Branded content utilizes content as a way to promote or advertise for a brand. Branded content can represent a variety of marketing materials ranging from white papers, online YouTube videos, blog posts, and Instagram photos. Today, branded content is everywhere. The rise of social media and influencer marketing has made it impossible for brands to avoid branded content. Moreover, the recent FTC crackdown on branded content has revealed many related consumer issues such as transparency.
Increased attention to branded content has led brands and advertising platforms, especially social media websites, to be more cognizant of ethical consumer advertising practices, especially in influencer marketing. Specifically, brands and their partners need to include proper disclosure techniques. Facebook, in particular, has revamped its website and advertising tools for brands and their partners to give marketers a tool for their branded content.
Facebook defines branded content as content that features a third party product, brand, or sponsor typically posted by media companies, celebrities, or other influencers (Facebook). Further, Facebook will only allow verified Pages and Profiles to use the branded content tool. Branded content on Facebook spans across photos, videos, links, text, instant articles, 360 video, and live video.
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To use the branded content tool, a verified Page (business, company, or organization) or Profile, (an influencer or other public figure) can tag a product, brand, or sponsor within a post. The post will display a “with” tag in a Newsfeed, connecting a Page or Profile to a sponsor. Even more, Facebook’s tool allows marketers to view performance insights such as reach and engagement (Facebook).
Brands will be able to use this tool to safely and ethically post branded content with partners on Facebook in a standard format, while also avoiding possible FTC violations. Facebook’s disclosure policy on branded content also coincides with its expectations on what branded content should represent. Because branded content more promotional in nature is less engaging, Facebook prohibits overly promotional executions of branded content (including pre-roll advertisements within a video or banner ads within content) (Facebook). These stipulations combined with clear disclosure in Facebook’s branded content tool is meant to ensure that published branded content has integrity and is consumable.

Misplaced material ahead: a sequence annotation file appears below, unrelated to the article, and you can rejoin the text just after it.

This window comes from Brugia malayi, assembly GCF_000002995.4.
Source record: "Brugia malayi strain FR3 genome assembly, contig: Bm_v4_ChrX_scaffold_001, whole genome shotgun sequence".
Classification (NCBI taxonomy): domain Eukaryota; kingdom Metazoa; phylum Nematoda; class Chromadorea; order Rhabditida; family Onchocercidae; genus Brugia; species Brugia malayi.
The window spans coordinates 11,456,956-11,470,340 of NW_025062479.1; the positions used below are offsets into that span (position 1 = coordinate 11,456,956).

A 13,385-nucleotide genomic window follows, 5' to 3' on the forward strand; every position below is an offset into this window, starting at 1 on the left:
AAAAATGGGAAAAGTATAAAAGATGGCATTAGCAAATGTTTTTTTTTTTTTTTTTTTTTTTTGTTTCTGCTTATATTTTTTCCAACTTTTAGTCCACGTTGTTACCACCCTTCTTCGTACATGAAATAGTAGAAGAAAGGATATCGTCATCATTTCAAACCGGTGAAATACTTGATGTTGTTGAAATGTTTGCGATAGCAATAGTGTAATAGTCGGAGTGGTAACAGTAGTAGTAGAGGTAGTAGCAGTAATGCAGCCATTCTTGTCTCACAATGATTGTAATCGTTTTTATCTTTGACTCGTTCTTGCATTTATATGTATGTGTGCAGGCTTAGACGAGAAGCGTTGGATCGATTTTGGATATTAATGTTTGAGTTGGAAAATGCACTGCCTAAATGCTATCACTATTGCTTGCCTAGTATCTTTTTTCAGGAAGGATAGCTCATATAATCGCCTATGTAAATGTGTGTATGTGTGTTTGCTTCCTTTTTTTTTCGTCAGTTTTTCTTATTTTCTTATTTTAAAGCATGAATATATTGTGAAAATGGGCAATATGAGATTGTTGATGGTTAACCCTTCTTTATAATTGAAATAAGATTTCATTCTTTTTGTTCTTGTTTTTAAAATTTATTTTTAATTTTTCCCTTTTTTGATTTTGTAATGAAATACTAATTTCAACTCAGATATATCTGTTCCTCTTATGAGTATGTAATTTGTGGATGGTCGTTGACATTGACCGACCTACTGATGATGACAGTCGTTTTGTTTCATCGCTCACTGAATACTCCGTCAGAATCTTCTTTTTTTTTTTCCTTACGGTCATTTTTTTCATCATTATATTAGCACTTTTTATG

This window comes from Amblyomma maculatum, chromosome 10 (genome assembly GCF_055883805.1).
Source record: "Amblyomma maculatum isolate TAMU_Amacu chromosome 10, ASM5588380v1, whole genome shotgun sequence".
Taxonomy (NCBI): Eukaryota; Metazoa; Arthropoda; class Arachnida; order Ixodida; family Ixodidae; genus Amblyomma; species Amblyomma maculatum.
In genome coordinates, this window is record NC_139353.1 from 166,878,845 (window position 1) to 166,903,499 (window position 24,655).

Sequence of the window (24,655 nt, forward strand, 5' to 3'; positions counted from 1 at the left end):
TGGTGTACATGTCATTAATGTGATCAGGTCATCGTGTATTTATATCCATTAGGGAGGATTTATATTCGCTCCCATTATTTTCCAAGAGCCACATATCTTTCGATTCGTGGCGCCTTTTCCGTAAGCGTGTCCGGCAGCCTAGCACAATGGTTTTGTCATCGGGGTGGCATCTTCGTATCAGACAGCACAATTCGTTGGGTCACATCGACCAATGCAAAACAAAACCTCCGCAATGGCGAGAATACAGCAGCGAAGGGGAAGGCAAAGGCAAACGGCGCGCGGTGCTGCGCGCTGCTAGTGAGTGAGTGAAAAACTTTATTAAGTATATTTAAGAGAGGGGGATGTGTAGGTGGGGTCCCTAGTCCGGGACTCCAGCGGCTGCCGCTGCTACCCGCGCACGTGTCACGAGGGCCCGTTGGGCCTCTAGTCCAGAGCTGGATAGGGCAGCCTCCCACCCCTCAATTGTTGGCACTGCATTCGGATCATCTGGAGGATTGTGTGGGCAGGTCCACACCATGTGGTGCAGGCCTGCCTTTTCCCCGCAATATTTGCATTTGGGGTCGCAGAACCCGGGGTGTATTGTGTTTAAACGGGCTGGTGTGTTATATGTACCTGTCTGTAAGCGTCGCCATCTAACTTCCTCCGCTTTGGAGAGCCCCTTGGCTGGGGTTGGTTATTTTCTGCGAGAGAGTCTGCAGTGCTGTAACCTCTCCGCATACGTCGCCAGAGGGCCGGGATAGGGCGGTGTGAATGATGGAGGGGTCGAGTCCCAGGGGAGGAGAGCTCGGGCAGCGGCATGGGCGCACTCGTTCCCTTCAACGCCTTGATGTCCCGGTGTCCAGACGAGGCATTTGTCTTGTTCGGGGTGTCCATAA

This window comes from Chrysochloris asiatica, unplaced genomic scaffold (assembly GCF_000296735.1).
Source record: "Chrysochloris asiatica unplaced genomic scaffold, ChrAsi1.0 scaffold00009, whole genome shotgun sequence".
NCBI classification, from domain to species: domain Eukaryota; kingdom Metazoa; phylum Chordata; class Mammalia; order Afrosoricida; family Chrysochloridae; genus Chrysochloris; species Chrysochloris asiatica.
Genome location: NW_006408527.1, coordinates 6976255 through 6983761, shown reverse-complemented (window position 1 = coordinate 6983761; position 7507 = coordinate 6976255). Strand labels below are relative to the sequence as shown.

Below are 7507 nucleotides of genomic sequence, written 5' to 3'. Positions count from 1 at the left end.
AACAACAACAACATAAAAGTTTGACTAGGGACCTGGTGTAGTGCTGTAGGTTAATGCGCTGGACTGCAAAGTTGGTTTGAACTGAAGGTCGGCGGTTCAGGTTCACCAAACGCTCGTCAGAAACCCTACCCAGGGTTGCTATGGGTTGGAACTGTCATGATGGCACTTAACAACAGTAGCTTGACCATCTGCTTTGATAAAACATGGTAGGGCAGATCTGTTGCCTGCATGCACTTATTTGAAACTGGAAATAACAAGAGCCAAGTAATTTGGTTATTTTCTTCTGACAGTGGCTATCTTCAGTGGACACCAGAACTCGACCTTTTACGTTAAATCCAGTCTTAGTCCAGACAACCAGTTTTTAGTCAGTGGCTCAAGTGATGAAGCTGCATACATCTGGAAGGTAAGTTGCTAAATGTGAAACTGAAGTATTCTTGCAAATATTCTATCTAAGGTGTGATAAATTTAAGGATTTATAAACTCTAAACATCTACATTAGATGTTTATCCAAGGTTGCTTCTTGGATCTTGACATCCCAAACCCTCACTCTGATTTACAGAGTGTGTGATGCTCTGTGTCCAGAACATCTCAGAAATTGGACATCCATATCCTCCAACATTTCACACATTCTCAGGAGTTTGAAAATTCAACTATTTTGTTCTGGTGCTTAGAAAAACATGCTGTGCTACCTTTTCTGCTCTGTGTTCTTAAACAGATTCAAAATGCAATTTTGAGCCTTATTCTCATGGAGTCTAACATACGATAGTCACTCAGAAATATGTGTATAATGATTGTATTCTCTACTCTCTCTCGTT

For more information from Facebook on its branded content tool, policy, and updates, please reference the following:
The rapid growth of branded content coincides with the rise of influencer marketing over the past year. Influencer marketing has been found by brands to be extremely effective for several reasons. Not only do social media influencers provide brands with a viable audience, engagement, and reach, an influencer’s voice can often lend relevance and an authentic tone to branded content. Even more, brands can use an influencer’s existing story and identity to build its own identity.
However, in order to publish branded content by influencers, brands will need to abide by disclosure laws enforced by the FTC. Some fear that disclosing branded content compromises content authenticity by revealing its purpose as an advertisement. After all, an influencer’s innate opinion, is the reason why audiences look to them for advice. However, studies have found that disclosing ads after a headline will actually increase CTR on native mobile content (Econsultancy).
Accordingly, Facebook can be an ideal platform for brands to work with influencers on sponsored content. By providing a tool and format for brands to disclose partnerships, brands can leverage branded content without raising legal concern or discontent from audiences. Finally, Facebook can be a versatile platform for marketers looking to create branded content in a variety of different formats, whether videos, text posts, or livestreaming.
Branded content is being used on Facebook by a diverse range of brands. Brands are partnering with influencers spanning from individual social media stars, blog outlets, and media companies. Below are examples of Facebook’s verified Pages and Profiles that have used the branded content tool.
Austin Evans, a famous tech YouTuber, partnered with Toyota USA at the North American Auto Show in a photo post to show audiences that Toyota is present in the NASCAR world. As required, Evans used #ad to clarify his relationship with Toyota.
Mind Body Green, a lifestyle media brand, created branded content with Target to show that Target could be a destination for shoppers looking to live a clean, healthy lifestyle. The post contained the requisite hashtag #sponsored to notify audiences that the content was paid for by Target.
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The Zoe Report, an online fashion, beauty, and lifestyle blog, worked with Welleco, a green supplement using the branded content tool and gave Welleco access to its thousands of followers.